Gonzo picked up on the news that La Nua is to close by the end of this month. Along with the closure of the magazine Comhar this is a serious dent in the Irish language provision, leaving only Foinse and Colm O’Torna’s magnum opus, Saol as a regular print provision. According to Máirtín Ó Muilleoir, further funding from Foras na Gaeilge was to be withdrawn if the Belfast Media Group (BMG) were to unilaterally withdraw the print version (it’s understood to have about
4000 2000 in circulation, though there is no figure for how many sold copies that contains) for the internet version.
Update: two updates from Máirtín this evening. One to clarify that BMG is looking for another £100,000 to meet its expenses. And a second this evening clarifying that the plan to go internet only has officially been ditched.There is some hope amongst staff that someone will step in and take over the running of the paper, either buying it as a going concern or taking it over under some other arrangement. The other option is that the British or Irish governments step in with advertising spend. But since they are disappearing from its larger titles, and as the Belfast Media Group is already locked in dispute with the one British Irish authority for funding the Irish language, it would appear to be a forlorn hope.
Ten staff have reportedly been put on notice, presumably including the paper’s own chief executive and head of marketing, and a Deputy Editor who was only appointed to post last week.
Indeed much of this provokes more questions than answers. Slugger understands that the website was extra to that required in the original tender document. On that basis, the company may have believed that with such low circulation figures for the print version that Foras might have taken their ‘offer’ more positively. What we don’t know is the extent to which the company’s website offering weighed in Foras’s decision to give the contract to BMG rather than the rival bid from the Irish News.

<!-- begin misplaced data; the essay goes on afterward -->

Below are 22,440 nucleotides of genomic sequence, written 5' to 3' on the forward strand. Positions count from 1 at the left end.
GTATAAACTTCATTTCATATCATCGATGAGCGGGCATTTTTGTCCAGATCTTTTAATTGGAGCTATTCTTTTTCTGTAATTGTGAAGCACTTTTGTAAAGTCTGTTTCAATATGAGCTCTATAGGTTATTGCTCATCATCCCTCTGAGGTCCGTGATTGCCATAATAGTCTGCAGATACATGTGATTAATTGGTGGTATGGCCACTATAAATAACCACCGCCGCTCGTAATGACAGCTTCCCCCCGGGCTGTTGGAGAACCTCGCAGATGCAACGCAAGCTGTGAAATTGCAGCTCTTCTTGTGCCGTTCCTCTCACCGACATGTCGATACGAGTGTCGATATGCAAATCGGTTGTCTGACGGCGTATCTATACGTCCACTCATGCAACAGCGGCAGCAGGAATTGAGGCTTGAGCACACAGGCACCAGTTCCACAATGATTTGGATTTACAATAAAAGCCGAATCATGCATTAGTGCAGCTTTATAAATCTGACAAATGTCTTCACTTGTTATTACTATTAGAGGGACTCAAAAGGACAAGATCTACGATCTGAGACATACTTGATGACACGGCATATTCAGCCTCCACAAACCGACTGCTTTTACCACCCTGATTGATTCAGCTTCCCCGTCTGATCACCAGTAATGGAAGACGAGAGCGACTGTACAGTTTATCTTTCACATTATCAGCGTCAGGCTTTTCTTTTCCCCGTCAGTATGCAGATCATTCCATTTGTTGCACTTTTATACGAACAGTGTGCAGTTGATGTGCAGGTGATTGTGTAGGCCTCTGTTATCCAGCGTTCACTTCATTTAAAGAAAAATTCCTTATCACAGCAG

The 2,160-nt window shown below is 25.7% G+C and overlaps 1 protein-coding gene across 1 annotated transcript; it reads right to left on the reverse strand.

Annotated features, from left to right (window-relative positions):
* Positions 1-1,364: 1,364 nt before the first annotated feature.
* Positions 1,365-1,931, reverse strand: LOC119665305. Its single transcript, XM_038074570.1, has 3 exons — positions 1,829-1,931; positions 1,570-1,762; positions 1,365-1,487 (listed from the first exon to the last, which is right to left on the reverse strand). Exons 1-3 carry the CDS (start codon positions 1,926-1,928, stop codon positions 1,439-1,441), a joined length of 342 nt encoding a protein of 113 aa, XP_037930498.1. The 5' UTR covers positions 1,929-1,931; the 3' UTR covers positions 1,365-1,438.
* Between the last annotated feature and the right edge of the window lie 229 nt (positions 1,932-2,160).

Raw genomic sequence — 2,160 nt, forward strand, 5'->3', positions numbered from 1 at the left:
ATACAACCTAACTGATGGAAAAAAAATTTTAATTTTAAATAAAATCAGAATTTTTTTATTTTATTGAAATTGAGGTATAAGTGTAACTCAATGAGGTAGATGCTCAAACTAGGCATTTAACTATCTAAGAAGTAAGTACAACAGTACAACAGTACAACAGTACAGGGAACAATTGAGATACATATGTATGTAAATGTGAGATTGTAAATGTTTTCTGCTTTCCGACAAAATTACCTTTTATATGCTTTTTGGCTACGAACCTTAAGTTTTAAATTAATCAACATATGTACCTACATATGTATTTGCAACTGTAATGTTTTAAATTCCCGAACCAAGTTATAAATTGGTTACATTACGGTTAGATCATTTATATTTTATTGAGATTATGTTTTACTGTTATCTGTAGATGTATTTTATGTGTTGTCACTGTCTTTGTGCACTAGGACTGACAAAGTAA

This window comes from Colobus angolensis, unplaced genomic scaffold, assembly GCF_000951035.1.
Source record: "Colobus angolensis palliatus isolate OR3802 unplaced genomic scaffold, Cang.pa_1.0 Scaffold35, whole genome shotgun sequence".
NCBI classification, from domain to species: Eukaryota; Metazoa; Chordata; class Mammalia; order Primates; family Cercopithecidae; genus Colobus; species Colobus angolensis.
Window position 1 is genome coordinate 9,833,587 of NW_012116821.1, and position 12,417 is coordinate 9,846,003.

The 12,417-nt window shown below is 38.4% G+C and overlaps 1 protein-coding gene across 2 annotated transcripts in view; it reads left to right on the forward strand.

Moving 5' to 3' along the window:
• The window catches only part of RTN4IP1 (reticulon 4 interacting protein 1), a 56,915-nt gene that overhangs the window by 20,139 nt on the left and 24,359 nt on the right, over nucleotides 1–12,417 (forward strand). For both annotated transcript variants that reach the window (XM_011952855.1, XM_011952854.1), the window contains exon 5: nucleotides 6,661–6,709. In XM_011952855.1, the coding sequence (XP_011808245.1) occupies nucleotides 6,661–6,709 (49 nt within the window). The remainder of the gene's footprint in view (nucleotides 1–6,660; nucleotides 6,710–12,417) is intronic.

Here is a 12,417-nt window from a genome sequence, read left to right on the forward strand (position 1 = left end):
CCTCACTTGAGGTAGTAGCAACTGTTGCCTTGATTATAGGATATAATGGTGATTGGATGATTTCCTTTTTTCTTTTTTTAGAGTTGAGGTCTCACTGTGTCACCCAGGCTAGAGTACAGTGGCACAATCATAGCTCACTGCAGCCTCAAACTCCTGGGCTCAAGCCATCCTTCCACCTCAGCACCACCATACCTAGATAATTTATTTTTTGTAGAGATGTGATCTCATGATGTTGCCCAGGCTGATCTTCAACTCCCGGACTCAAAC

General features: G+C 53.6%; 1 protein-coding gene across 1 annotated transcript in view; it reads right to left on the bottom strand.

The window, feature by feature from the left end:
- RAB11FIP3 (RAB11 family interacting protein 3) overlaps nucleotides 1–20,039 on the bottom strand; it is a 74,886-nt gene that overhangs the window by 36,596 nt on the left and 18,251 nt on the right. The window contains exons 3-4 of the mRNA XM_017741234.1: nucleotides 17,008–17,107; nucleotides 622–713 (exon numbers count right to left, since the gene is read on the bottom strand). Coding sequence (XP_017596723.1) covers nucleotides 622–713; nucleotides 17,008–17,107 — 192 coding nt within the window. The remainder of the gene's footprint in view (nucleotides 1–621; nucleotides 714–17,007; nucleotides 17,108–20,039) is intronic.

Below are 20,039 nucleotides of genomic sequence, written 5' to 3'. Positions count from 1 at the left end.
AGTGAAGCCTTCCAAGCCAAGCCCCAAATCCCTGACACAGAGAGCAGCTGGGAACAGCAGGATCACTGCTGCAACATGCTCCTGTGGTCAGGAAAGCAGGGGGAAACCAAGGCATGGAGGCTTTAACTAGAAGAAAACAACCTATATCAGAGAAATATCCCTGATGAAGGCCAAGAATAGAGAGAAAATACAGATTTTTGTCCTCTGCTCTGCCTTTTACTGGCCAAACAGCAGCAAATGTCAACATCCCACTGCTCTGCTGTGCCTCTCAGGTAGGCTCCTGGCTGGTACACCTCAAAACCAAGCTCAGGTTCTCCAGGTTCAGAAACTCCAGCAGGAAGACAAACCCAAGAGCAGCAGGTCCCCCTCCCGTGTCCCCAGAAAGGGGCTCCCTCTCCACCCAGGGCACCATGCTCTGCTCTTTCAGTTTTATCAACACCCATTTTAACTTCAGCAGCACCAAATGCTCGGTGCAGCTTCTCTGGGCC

It was the second time in five or six years that BMG had beaten their larger rivals to such a contract. Although the Irish News proposal was not for a stand alone publication, it would have piggybacked an Irish language suppliment on the paper’s circulation; providing nearly 50,000 readers per day.
With only half the money in the original contract paid out to BMG (which a year after its binding agreement with Foras, it now argues is insufficient), there is in theory up to £200,000 available for another company to produce a daily Irish language publication.
On previous occasions, the committee responsible for the funding package has resiled from confrontation, particularly considering the potential for job losses in Belfast and Donegal. But there has been a change of personnel at the top of the organisation, with Liam Mulvihill, formerly Director General of the GAA, taking over this week. There is no telling which way this is going.
It also raises the question of that if things are so tight at BMG on a relatively small project like La Nua, how is its much larger capital investment (worth a cool $4 million) faring on the other side of the Atlantic?